WARNING: This article contains images that might disturb some readers.
A Lebanese-Canadian plastic surgeon was among a world-class team that gave a young woman a new face and a second chance at life after she tried to kill herself in 2014, according to CTV News.
Dr. Gaby Doumit is a plastic surgeon and a cranial facial surgeon who completed his studies at the University of Ottawa. According to his website, he received training in craniofacial and aesthetic surgery at the most prestigious hospitals including Massachusetts General Hospital.
Throughout his career, Dr. Doumit successfully treated many complex cases that failed treatments at other major university hospitals in the world.
He recently successfully completed a 31-hour face transplant that was featured on National Geographic.
The patient, whose name is Katie Stubblefield, is a woman in her 20s who tried to end her life after a breakup when she was 18 years old. The suicide was a failed attempt since the bullet missed her brain. She lost her speech, vision, and face.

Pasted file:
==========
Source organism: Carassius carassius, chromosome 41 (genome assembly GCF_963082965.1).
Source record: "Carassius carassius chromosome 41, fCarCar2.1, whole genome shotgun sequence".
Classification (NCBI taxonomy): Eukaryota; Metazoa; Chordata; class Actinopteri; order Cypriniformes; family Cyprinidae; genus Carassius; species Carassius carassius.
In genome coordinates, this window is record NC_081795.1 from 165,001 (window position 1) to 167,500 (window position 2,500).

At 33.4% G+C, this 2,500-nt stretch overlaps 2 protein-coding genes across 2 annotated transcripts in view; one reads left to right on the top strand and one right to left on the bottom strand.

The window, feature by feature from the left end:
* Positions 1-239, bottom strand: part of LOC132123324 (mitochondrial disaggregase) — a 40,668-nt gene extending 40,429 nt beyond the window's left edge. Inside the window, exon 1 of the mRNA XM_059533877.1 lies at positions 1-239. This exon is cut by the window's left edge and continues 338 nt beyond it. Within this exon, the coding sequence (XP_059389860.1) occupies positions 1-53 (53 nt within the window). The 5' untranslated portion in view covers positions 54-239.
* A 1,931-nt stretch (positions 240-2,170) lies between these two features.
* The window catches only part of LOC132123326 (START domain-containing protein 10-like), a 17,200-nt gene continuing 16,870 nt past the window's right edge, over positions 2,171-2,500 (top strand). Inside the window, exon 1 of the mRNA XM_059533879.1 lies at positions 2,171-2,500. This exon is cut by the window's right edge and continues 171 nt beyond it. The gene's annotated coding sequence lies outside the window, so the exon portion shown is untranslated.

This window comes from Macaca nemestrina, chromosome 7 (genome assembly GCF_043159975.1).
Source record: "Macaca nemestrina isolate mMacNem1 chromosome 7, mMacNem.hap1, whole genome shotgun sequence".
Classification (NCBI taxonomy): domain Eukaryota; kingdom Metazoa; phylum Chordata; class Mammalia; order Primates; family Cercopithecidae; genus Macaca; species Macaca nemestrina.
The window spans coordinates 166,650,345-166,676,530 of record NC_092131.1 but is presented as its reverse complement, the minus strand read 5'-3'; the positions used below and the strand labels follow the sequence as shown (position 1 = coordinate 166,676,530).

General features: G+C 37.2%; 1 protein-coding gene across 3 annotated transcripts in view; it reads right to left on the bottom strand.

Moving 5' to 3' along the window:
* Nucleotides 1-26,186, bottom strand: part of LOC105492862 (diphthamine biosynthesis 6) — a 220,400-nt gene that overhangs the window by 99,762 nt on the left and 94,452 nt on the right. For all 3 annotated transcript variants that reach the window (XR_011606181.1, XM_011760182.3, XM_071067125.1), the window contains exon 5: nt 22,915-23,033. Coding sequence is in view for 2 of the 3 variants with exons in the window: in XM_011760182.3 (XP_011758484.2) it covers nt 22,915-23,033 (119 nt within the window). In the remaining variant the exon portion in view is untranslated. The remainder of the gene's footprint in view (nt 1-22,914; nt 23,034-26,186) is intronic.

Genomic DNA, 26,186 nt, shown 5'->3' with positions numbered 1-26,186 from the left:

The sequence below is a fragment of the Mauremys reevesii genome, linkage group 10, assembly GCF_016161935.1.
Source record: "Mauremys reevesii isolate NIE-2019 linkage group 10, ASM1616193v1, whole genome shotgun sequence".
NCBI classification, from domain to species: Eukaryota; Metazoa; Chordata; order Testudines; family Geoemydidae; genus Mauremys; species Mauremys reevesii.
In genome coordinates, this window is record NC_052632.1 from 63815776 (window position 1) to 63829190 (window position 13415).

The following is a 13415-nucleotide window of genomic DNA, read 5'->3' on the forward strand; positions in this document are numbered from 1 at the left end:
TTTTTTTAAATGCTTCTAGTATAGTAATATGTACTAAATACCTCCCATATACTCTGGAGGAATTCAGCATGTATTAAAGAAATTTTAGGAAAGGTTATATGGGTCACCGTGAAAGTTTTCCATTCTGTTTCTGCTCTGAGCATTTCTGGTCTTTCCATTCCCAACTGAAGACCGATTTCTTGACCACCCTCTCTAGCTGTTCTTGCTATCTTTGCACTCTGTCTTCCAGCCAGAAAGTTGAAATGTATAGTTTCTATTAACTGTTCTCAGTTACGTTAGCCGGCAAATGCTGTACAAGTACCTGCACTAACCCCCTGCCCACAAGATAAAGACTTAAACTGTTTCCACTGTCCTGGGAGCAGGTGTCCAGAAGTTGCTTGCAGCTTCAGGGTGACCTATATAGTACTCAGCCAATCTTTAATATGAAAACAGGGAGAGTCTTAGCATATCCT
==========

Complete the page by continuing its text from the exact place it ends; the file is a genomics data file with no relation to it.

Katie underwent over 20 complex procedures at the Cleveland Clinic which is a renowned hospital in the United States. Although Dr. Doumit is based in Montreal, he was among the medical team that made sure Katie receives the best recovery possible.
This clinic often calls on Dr. Doumit for complex operations, such as Katie's. Face transplants have been performed only on a few dozen patients worldwide.
Katie waited for the right donor for years until she found the perfect match in 2017! Her face transplant took 31 hours, a large medical team, and two operating rooms.
The procedure was long and complicated, but it was worth it! Katie is officially the 40th person in the world ever to receive a face transplant.
A new face and a new life
This operation gave Katie the opportunity to start a new life. She is physically and emotionally recovering well.
“Her speech has improved immensely, and her self-esteem has improved immensely,” said Dr. Francis Papay.
Katie is planning to use her experience and help people who are struggling with suicide.
“So many people have helped me; now I want to help other people,” she told National Geographic.
For those dealing with suicidal thoughts, Lebanon's first suicide prevention helpline Embrace is available at 1564. For more information, click here.